A Response to Reforming Rockefeller Drug Laws

Steve Sharp, Staff Writer

In the early 1970s, then-Governor Nelson Rockefeller led an effort to enact mandatory sentencing laws for drug offenses to deter the proliferation of drugs.1 This effort culminated in the enactment of one of the nation’s toughest sentencing schemes for drug offenders, which established mandatory incarceration periods based on the measured weight of the drug possessed or sold.2 The so-called Rockefeller Drug Laws (RDL) were criticized almost from their inception.3

The new laws required, among other things, a sentence of fifteen-years-to-life for a conviction (even for a first-time conviction) of selling one ounce or possessing two ounces of a controlled substance, required incarceration for all Class A, B and C drug felonies, eliminated the ability of judges to impose non-prison sentences for repeat felony offenders, and, in place of this discretion, imposed mandatory minimum sentences.4 Class A drug felonies were categorized into three different characterizations (A-I, A-II and A-III), reflecting the amount of drugs sold or possessed.5

Today, criticism still surrounds the RDL, despite the myriad amendments that have been enacted over the years.6 Indeed, referring to the current statutes as Rockefeller Laws is a “misnomer,”7 as they are beyond substantive recognition.  In Being Smart on Crime: Real Reform of the Rockefeller Drug Laws, the Albany Government Law Review Fireplace’s Andrew Dructor, relying heavily on the New York Civil Liberties Union sources, espouses the usual arguments in support of more reform: economic derivatives, racial disparity, lack of a deterrent effect and the need for treatment, particularly in cases of so-called “non-violent” offenders.8 Each of these justifications simply fails to persuade, especially in the face of well-reasoned arguments for the status quo.  I hope to dispel the myths underlying the movement to reform these laws as well as to convince the Legislature to keep the RDL as they are.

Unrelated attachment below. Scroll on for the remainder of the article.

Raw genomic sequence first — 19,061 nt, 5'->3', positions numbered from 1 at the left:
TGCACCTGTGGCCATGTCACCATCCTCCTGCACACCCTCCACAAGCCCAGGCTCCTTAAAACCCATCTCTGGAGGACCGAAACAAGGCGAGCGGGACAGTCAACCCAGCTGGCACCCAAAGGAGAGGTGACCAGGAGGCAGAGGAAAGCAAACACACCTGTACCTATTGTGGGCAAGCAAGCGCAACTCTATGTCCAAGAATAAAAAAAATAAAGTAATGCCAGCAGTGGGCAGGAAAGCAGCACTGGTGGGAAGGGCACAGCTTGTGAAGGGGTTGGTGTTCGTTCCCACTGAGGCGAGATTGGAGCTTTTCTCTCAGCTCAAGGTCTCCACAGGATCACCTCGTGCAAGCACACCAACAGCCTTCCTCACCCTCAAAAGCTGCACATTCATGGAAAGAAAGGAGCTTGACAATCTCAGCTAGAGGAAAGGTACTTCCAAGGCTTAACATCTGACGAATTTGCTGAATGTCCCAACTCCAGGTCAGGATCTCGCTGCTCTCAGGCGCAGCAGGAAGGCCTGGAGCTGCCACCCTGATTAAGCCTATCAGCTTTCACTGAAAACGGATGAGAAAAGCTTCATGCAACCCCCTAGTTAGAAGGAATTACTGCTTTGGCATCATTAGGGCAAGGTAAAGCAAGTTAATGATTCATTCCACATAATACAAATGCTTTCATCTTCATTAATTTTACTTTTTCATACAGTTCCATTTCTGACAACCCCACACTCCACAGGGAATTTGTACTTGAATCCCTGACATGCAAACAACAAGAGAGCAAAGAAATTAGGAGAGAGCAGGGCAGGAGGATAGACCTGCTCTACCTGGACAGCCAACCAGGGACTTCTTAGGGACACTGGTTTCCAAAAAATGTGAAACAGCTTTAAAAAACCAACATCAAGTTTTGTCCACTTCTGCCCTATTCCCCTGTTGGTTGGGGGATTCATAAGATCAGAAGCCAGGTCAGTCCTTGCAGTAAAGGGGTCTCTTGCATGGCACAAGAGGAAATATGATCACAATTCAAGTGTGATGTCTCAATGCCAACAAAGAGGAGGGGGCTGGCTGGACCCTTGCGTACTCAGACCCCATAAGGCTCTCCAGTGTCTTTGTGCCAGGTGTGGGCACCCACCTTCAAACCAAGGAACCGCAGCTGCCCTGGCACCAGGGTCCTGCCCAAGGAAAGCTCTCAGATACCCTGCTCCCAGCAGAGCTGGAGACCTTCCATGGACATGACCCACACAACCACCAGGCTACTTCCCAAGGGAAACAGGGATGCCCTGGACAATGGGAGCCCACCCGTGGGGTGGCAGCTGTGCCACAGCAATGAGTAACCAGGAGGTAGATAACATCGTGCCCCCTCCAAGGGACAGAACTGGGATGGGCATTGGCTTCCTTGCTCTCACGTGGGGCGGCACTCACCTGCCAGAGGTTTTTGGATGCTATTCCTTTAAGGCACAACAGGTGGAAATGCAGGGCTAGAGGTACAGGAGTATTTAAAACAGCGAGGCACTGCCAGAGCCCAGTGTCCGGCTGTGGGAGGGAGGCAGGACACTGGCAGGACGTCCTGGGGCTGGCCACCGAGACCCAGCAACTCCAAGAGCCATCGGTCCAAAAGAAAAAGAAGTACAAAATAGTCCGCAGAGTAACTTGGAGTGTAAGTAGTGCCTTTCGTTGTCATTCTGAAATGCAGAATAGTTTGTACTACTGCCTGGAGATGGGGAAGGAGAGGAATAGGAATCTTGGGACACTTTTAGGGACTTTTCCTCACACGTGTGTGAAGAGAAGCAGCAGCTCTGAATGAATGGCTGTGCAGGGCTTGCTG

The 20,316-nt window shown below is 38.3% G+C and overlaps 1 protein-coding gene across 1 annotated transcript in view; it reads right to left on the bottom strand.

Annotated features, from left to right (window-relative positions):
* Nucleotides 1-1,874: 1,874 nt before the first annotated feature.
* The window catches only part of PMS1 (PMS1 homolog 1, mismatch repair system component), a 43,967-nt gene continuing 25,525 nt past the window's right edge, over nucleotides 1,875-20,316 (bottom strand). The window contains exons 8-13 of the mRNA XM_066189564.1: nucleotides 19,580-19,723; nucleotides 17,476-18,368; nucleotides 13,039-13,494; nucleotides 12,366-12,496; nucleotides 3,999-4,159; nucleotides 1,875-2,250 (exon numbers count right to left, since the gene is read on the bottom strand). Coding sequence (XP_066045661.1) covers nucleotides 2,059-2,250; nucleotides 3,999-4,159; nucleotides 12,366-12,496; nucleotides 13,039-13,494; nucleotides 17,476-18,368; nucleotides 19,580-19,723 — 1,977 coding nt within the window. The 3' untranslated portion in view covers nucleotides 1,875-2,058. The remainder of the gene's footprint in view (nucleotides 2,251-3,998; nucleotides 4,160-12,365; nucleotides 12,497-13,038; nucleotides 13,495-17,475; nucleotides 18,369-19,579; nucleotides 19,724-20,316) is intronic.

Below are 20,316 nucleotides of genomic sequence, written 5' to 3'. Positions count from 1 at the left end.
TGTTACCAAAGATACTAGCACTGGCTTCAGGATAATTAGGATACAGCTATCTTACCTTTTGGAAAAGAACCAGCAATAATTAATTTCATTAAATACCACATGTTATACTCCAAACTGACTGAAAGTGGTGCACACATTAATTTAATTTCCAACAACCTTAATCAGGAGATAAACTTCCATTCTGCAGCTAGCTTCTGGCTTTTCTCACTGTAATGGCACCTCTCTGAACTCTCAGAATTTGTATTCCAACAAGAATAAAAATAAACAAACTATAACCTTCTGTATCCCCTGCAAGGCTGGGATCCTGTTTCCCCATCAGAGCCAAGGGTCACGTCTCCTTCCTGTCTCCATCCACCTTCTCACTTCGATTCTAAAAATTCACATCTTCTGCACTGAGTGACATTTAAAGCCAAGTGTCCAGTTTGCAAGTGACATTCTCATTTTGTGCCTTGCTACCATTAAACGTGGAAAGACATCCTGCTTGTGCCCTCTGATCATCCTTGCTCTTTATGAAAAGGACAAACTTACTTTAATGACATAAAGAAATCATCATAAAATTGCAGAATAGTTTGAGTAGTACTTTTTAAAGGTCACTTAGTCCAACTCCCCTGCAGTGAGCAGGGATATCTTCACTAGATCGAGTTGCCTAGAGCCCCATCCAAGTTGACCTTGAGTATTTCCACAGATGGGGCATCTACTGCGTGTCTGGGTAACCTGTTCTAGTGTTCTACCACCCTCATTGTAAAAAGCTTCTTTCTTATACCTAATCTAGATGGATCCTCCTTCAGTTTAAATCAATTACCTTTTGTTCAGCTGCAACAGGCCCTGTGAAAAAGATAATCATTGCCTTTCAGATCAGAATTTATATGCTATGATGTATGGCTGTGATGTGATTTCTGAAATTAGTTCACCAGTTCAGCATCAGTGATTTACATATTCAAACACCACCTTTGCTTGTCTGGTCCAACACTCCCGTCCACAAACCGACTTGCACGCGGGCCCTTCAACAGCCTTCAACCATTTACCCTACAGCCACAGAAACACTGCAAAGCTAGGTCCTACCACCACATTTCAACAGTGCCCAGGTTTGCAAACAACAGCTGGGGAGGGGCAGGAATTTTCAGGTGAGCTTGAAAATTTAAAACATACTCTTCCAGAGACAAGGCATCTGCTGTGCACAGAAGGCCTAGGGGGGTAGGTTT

21st Century Reforms

Since the passage of the RDL, legislative efforts have ameliorated the more rigid elements of the laws.  For example, the Legislature enacted the Drug Law Reform Act (DLRA) in 2004.9 The DLRA eradicated life sentences for Class A felony drug offenders and doubled the weights needed to trigger certain Class A felony drug possession crimes.10 In addition, all drug sentences were made determinate, shorter sentences were imposed and plea restrictions were relaxed.11